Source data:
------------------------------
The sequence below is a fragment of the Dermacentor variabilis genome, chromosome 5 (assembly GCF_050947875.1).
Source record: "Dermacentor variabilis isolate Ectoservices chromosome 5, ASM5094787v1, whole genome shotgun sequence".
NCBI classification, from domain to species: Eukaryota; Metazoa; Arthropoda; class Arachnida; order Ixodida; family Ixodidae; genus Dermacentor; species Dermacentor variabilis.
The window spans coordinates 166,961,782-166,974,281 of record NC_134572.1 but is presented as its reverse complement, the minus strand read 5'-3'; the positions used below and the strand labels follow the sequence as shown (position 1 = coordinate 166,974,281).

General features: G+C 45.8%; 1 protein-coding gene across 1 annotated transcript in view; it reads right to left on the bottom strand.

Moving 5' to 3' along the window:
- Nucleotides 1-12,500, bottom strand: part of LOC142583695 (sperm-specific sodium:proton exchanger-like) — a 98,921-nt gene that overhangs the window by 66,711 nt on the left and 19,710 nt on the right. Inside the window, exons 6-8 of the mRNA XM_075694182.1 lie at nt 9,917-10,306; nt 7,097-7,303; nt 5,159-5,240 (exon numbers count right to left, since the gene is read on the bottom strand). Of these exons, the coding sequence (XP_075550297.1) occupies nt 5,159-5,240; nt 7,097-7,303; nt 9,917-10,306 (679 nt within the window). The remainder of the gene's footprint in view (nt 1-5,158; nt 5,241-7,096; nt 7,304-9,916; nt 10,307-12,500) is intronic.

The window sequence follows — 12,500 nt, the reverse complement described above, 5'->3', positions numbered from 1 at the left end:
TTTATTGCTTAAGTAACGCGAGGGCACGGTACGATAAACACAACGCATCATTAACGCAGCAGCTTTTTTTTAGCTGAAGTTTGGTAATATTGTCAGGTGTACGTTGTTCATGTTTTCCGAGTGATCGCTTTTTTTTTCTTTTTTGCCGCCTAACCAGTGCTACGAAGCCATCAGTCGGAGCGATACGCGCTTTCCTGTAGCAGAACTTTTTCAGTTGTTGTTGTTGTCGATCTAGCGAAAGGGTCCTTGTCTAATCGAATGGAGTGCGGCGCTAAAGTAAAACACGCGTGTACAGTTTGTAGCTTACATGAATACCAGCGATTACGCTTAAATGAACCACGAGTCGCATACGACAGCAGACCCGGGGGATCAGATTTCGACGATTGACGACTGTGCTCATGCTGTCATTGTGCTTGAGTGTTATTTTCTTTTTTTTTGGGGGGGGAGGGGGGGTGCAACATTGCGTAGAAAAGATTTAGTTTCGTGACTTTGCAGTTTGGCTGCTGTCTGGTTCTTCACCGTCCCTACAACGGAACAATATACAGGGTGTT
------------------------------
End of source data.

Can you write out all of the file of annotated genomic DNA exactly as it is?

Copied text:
The sequence below is a fragment of the Dermacentor variabilis genome, chromosome 5 (assembly GCF_050947875.1).
Source record: "Dermacentor variabilis isolate Ectoservices chromosome 5, ASM5094787v1, whole genome shotgun sequence".
NCBI classification, from domain to species: Eukaryota; Metazoa; Arthropoda; class Arachnida; order Ixodida; family Ixodidae; genus Dermacentor; species Dermacentor variabilis.
The window spans coordinates 166,961,782-166,974,281 of record NC_134572.1 but is presented as its reverse complement, the minus strand read 5'-3'; the positions used below and the strand labels follow the sequence as shown (position 1 = coordinate 166,974,281).

General features: G+C 45.8%; 1 protein-coding gene across 1 annotated transcript in view; it reads right to left on the bottom strand.

Moving 5' to 3' along the window:
- Nucleotides 1-12,500, bottom strand: part of LOC142583695 (sperm-specific sodium:proton exchanger-like) — a 98,921-nt gene that overhangs the window by 66,711 nt on the left and 19,710 nt on the right. Inside the window, exons 6-8 of the mRNA XM_075694182.1 lie at nt 9,917-10,306; nt 7,097-7,303; nt 5,159-5,240 (exon numbers count right to left, since the gene is read on the bottom strand). Of these exons, the coding sequence (XP_075550297.1) occupies nt 5,159-5,240; nt 7,097-7,303; nt 9,917-10,306 (679 nt within the window). The remainder of the gene's footprint in view (nt 1-5,158; nt 5,241-7,096; nt 7,304-9,916; nt 10,307-12,500) is intronic.

The window sequence follows — 12,500 nt, the reverse complement described above, 5'->3', positions numbered from 1 at the left end:
TTTATTGCTTAAGTAACGCGAGGGCACGGTACGATAAACACAACGCATCATTAACGCAGCAGCTTTTTTTTAGCTGAAGTTTGGTAATATTGTCAGGTGTACGTTGTTCATGTTTTCCGAGTGATCGCTTTTTTTTTCTTTTTTGCCGCCTAACCAGTGCTACGAAGCCATCAGTCGGAGCGATACGCGCTTTCCTGTAGCAGAACTTTTTCAGTTGTTGTTGTTGTCGATCTAGCGAAAGGGTCCTTGTCTAATCGAATGGAGTGCGGCGCTAAAGTAAAACACGCGTGTACAGTTTGTAGCTTACATGAATACCAGCGATTACGCTTAAATGAACCACGAGTCGCATACGACAGCAGACCCGGGGGATCAGATTTCGACGATTGACGACTGTGCTCATGCTGTCATTGTGCTTGAGTGTTATTTTCTTTTTTTTTGGGGGGGGAGGGGGGGTGCAACATTGCGTAGAAAAGATTTAGTTTCGTGACTTTGCAGTTTGGCTGCTGTCTGGTTCTTCACCGTCCCTACAACGGAACAATATACAGGGTGTT